But since it has come to America, the response has not really gone so well from some of those populations themselves. If you will not hide us when the police come, don’t do it, some say. If it makes you feel better, whatever, say others. It might be co-opted by white-supremacists themselves, say one circulating post. You’re making a fool of yourselves and don’t understand what allyship even means, posts one article.
Safe houses? That might sound apocalyptic, but for folks with family members were in camps, that fear is real. For some people, who do not have the privilege and ability to hide who they are because of the very nature of how they look – people of color, transgender folks who don’t “pass,” individuals with certain accents, butch dykes, fabulous fairies – this need for safety is already real. And when you add a storm that has already had waves hit the shore, it’s not apocalyptic.
Extensions of logic this continue based on those lived experiences. Concerns around food access and storing, places to go out-of-region if shit goes down. Brainstorming amongst some LGBT circles around how to get those who are not safe where they are, out of those places along a queer underground railroad. The logic can be followed… even if it may seem apocalyptic to some.
But I argue that these allies are pinning a safety pin on are trying to do something. They want to start somewhere.
Though there will be people willing and able to step in front of a bullet (yes, one amazing butch this weekend powerfully and with love that she would do so for her LGBTQ tribe and beyond), others can sit quietly with a scared pair of cheerleaders who love each other that just want to talk. Perhaps a woman will sit down next to a Muslim woman who an asshole on the bus is picking on. Maybe a guy will take action by speaking up against hate when he’s delivering packages and he overhears a comment about immigrants. My hope is that these pins can let folks start somewhere, as a first step in the many steps they will take.
Symbols of allyship take two major forms. One is the hidden symbol – a symbol that only those in need have been told to look for that can communicate to those who need to know. One example is asking for “Angela” if things have gone wrong at a bar, and a woman needs to get away from her current situation.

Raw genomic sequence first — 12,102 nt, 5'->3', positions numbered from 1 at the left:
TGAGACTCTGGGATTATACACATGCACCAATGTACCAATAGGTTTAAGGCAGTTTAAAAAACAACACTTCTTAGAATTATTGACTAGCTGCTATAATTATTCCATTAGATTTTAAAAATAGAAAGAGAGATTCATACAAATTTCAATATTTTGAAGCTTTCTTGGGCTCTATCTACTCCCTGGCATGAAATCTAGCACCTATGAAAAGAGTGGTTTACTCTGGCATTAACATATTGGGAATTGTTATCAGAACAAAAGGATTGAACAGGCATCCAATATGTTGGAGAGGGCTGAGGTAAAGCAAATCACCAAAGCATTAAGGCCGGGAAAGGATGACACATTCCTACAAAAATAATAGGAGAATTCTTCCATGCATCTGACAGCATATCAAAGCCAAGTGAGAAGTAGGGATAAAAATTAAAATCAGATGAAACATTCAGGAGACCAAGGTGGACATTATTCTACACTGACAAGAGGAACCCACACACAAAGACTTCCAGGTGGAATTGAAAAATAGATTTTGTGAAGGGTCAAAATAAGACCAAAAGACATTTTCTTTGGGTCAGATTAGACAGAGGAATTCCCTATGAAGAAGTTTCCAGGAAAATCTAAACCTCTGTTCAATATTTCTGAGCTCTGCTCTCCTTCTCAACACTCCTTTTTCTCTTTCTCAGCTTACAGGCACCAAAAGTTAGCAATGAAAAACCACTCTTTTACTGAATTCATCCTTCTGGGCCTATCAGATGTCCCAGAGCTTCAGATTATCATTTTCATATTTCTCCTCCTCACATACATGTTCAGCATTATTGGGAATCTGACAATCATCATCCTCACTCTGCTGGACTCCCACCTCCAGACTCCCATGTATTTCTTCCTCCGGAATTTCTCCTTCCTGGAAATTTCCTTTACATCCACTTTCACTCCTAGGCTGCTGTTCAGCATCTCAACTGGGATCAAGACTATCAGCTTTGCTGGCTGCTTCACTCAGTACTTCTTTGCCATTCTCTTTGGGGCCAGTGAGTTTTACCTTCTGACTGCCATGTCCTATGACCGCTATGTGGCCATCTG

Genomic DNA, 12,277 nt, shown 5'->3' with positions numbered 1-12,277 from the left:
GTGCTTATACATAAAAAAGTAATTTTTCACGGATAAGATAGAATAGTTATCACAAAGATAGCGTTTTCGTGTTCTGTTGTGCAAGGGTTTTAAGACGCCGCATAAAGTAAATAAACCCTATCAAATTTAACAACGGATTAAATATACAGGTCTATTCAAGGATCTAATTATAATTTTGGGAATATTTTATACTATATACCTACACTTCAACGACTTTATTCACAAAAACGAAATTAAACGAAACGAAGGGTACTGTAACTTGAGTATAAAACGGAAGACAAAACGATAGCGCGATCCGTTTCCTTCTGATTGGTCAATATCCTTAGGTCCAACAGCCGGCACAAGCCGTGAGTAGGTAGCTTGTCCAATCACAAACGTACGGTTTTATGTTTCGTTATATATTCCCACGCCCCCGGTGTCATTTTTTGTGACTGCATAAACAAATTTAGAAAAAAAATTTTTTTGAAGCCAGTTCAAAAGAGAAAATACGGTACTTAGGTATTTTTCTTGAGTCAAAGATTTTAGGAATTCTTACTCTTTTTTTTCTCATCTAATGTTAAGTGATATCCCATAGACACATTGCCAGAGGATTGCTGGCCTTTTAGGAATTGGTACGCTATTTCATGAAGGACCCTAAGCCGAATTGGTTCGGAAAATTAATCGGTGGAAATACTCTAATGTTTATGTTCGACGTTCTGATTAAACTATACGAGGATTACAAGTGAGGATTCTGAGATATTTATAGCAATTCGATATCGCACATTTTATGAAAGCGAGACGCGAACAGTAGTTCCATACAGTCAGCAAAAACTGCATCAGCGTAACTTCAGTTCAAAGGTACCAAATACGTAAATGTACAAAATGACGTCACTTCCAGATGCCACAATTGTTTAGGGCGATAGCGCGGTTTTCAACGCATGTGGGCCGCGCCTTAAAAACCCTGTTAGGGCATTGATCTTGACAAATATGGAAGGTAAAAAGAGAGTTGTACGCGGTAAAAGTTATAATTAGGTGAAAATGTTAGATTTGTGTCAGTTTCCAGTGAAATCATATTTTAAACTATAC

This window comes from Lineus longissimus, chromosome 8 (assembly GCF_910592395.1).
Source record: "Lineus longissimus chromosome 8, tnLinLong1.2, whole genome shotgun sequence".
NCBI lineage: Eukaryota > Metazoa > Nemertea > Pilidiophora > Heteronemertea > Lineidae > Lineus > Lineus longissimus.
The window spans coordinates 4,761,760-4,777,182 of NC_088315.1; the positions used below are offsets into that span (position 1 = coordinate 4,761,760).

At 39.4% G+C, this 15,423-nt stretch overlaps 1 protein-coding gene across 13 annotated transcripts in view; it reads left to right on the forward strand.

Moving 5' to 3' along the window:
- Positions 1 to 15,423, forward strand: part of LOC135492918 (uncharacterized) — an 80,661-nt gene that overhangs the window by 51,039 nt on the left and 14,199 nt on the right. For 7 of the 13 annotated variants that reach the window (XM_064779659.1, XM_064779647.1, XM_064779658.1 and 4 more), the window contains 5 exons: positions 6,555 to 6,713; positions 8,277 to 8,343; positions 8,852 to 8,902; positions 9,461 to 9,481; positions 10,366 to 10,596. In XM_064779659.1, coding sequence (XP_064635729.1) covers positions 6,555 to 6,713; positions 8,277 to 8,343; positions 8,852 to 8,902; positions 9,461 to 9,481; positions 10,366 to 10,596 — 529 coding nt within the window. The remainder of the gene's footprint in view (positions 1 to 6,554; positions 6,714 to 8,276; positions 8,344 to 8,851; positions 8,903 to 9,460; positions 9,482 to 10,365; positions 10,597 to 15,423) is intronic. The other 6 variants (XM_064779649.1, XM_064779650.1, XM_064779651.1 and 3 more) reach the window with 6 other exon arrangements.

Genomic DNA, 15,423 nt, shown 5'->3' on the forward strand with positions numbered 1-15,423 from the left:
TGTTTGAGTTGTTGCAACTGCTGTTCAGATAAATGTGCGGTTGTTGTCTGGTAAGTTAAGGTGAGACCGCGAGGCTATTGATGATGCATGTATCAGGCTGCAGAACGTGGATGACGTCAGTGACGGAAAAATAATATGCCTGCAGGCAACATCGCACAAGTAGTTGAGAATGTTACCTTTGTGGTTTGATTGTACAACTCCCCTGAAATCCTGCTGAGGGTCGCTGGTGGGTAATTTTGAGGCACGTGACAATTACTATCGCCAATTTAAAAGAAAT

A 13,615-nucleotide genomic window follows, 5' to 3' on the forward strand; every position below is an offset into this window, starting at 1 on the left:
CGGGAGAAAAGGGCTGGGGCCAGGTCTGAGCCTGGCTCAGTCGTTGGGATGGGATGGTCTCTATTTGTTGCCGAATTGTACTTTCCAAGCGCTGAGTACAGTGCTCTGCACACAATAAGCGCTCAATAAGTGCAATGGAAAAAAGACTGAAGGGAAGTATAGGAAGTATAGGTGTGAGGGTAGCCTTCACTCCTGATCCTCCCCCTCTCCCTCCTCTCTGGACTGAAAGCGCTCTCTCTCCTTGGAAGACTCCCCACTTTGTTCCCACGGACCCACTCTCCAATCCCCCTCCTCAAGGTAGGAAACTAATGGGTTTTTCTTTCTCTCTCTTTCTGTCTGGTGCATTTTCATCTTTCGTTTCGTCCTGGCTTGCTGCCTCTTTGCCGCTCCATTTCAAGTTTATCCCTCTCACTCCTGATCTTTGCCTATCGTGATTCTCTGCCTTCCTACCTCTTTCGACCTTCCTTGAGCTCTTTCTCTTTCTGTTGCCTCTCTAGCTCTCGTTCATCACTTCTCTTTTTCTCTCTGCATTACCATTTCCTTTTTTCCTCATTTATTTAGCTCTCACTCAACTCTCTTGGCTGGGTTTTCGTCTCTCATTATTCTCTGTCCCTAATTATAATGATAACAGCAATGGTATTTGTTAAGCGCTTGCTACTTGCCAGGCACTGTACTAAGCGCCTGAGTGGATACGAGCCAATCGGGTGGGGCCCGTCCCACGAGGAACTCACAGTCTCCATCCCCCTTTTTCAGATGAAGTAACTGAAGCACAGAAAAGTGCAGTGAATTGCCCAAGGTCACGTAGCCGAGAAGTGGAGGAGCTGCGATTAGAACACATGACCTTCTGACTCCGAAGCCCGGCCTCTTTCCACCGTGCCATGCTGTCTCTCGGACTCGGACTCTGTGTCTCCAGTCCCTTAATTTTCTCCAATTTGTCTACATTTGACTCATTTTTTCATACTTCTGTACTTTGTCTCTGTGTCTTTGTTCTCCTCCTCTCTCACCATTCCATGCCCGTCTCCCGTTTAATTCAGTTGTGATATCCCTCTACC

The other is the out-loud symbol – a symbol of solidarity that says that the wearer believes in a specific cause or identity. The yellow on blue equal sign as a support for the Human Rights Coalition and their work for marriage equality. A pink ribbon to show support for breast cancer awareness and research. A red ribbon to signal support for HIV and AIDS awareness and research. An American flag pin to signal pride in being American.
The question becomes which is the safety pin supposed to signal? I believe that it the second, as well as a third – a reminder to the person that is wearing it, and other allies. Thus, having allies to issues of racism, sexism, bigotry, homophobia, islamophobia, and anti-immigrant sentiment, wearing a pin is a reminder to themselves and others that this issue matters to them, and that is a very useful thing indeed.
It is easy to see these pins and feel blasé, bitter, resentful, or angry about them. Trans women have been dragged out of bathrooms while people with pride flags stood by and did nothing. People of color have watched proclaimed white “allies” not speak up when their white friends say racist things… including allies like me. Undocumented immigrants have seen people try to look the other way when police come, homeless folks have people give them a dollar one day and walk over them the next, queer youth seen queer adults make snide remarks about the “way” they are queer. It’s easy to feel blasé, bitter, resentful, or angry seeing yet another time people can be let down by when someone who “showed” one thing, but “did” another.
I have felt those moments too. I, however, choose hope. I choose optimism. I choose not to throw the symbol out because some folks will let us down. Not all will. Many will surprise us. Many of our allies are amazing people who simply need an opportunity to start somewhere. To start doing something. Because doing nothing is unacceptable. And sometimes, symbols like these give people a chance to take their very first action, when they have never down anything before.